sBlack holes are mysterious objects. Einstein’s theory of relativity predicted that its gravity is so strong that nothing, not even light, can escape it. A book by astrophysicist Luciano Rizzola is dedicated to the irresistible allure of gravity. In general, black holes can arise when massive objects collapse under the influence of their own gravity – an insight we owe to the work of Roger Penrose from 1965, who won the Nobel Prize in Physics 55 years later. We now know that our universe is inhabited by many black holes, with masses either in the range of three to a few tens of solar masses (stellar black holes) or in the range of millions and billions of solar masses (supermassive black holes). The latter lies at the center of almost all galaxies, including our own, the Milky Way.
The author, who has been a professor at Goethe University in Frankfurt since 2013, is himself involved in the search for black holes. In particular, it is a member of the Event Horizon Telescope (EHT), a joint project of international institutions aimed at imaging the “shadow” of a black hole that arises when an object swallows radiation or when an alien is distracted. In fact, this is the radio radiation that is observed by eight radio telescopes distributed around the Earth in order to achieve the highest possible angular resolution. The first-of-its-kind image – the shadow of the black hole at the center of the elliptical galaxy Messier 87 (M87) – was released in April 2019 and made a splash on social media. Financial support from the European Research Council, which Rezzolla was able to win with colleagues Heino Falcke (Nijmegen) and Michael Kramer (Bonn) in 2013, was crucial to the project.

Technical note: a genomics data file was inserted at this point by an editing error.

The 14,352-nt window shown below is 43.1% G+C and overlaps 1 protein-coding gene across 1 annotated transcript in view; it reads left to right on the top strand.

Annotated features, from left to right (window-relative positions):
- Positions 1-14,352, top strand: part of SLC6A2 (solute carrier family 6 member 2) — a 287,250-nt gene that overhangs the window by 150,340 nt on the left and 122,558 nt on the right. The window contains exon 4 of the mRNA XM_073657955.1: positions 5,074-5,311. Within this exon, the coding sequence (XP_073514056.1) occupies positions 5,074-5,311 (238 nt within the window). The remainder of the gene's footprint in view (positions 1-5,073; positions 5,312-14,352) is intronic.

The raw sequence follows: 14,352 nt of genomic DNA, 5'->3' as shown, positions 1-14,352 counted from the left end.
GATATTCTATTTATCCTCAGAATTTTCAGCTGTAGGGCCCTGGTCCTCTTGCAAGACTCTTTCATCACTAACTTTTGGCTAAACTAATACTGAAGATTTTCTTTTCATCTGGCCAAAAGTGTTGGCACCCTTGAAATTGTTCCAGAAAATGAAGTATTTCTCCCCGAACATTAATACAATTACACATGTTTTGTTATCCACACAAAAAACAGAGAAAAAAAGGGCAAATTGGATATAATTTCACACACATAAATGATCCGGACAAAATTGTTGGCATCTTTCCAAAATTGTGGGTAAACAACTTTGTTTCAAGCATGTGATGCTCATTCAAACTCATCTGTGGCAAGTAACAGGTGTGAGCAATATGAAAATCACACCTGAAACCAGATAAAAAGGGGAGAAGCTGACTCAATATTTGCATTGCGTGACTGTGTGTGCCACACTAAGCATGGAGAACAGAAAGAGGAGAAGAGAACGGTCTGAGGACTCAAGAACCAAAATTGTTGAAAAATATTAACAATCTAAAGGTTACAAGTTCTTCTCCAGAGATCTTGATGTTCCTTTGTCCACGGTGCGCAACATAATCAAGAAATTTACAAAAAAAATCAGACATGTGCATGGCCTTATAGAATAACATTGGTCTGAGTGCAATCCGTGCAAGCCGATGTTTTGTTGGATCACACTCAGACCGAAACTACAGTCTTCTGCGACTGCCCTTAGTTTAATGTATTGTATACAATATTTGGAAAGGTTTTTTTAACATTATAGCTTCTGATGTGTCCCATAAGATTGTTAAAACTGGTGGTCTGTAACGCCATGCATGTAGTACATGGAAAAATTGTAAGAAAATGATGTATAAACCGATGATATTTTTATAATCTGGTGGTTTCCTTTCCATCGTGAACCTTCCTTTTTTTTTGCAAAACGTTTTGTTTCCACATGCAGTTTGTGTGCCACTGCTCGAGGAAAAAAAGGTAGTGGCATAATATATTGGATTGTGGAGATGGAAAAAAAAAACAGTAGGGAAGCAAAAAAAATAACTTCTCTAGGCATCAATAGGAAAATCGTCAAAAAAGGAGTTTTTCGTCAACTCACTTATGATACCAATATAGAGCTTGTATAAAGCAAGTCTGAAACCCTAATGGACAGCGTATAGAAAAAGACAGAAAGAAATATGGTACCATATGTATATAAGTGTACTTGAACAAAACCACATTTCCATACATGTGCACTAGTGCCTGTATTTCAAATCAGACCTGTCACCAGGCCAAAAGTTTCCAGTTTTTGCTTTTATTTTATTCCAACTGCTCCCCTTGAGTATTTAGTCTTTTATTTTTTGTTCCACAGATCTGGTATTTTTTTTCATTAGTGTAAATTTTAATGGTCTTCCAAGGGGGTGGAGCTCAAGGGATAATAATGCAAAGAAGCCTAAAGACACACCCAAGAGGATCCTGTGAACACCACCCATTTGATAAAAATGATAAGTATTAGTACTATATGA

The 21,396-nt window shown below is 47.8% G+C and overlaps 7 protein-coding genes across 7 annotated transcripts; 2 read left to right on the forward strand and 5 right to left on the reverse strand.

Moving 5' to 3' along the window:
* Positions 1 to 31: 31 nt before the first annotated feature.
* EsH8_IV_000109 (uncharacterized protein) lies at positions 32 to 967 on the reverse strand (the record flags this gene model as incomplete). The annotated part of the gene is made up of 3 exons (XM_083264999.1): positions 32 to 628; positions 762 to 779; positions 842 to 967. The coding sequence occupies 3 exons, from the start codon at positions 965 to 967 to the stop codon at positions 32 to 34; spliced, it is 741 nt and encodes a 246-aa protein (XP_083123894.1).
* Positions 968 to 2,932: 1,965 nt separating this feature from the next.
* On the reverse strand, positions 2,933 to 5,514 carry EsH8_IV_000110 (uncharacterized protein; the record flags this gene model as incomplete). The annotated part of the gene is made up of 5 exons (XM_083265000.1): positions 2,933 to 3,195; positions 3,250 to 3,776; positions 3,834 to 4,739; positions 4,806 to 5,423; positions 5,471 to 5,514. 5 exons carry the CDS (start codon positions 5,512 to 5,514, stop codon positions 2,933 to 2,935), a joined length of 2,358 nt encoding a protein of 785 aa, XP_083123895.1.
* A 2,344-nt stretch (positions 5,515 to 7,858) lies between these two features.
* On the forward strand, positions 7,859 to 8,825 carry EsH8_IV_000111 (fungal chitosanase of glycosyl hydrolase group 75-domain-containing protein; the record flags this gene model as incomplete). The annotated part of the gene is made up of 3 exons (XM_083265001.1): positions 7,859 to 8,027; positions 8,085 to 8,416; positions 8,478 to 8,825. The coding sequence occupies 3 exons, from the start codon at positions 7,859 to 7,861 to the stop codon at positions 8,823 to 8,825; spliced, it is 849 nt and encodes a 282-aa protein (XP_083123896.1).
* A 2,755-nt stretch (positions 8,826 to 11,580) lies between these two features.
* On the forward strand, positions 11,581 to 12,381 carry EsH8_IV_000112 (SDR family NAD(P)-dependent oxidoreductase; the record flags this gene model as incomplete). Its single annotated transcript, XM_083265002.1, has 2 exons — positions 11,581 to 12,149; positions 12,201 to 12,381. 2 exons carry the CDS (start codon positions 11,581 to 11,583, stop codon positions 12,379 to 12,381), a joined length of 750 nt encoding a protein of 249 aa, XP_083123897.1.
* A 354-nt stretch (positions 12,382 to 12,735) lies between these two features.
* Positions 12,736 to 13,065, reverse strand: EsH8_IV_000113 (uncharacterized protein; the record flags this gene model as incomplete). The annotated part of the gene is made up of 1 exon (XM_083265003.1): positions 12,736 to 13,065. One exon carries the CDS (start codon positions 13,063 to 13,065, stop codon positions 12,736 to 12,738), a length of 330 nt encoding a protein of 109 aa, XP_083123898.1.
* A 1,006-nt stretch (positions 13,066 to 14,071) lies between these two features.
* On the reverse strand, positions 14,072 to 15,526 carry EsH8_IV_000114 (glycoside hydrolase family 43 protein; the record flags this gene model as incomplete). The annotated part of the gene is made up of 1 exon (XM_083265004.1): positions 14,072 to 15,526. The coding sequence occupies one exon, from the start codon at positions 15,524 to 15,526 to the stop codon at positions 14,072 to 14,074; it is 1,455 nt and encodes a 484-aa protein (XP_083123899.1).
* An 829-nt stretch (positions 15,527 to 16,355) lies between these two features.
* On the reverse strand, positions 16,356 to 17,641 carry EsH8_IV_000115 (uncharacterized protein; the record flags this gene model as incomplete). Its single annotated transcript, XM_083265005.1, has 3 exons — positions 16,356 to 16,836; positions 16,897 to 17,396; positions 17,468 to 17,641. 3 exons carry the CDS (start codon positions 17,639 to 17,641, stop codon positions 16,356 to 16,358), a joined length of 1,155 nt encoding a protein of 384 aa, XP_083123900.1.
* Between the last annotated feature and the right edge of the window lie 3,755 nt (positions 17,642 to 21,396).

He who rushes in can no longer escape
The author of a non-fiction book on such topics usually faces a dilemma. If it’s too easy to read, there’s a risk that the content will be more about regular anecdotes about the researchers involved rather than about actual science. If he insists too much on accuracy and completeness, there is a risk of getting tangled up in technical terms. Fortunately for the reader, Rezzolla manages to strike a balance between these two extremes. He’s written a book that’s easy to read, but he’s also not shy about using mathematical formulas, which really help. The author provides not only a competent introduction to the basics of the field, but also a sense of how scientific work on these highly complex topics can be carried out in practice.
According to Einstein’s theory, gravity is nothing more than a four-dimensional geometry of spacetime. This is hardly as evident anywhere as with a black hole. This corresponds to a region free of matter in spacetime, which is causally separated from the regions in which external observers are located. If such an observer is daring enough to plunge into a black hole, it is inevitable, for the simple reason that inner space behaves like time, and reflection in time is simply impossible. The distinct characteristics of space and time are hidden behind the irresistible allure of gravity.
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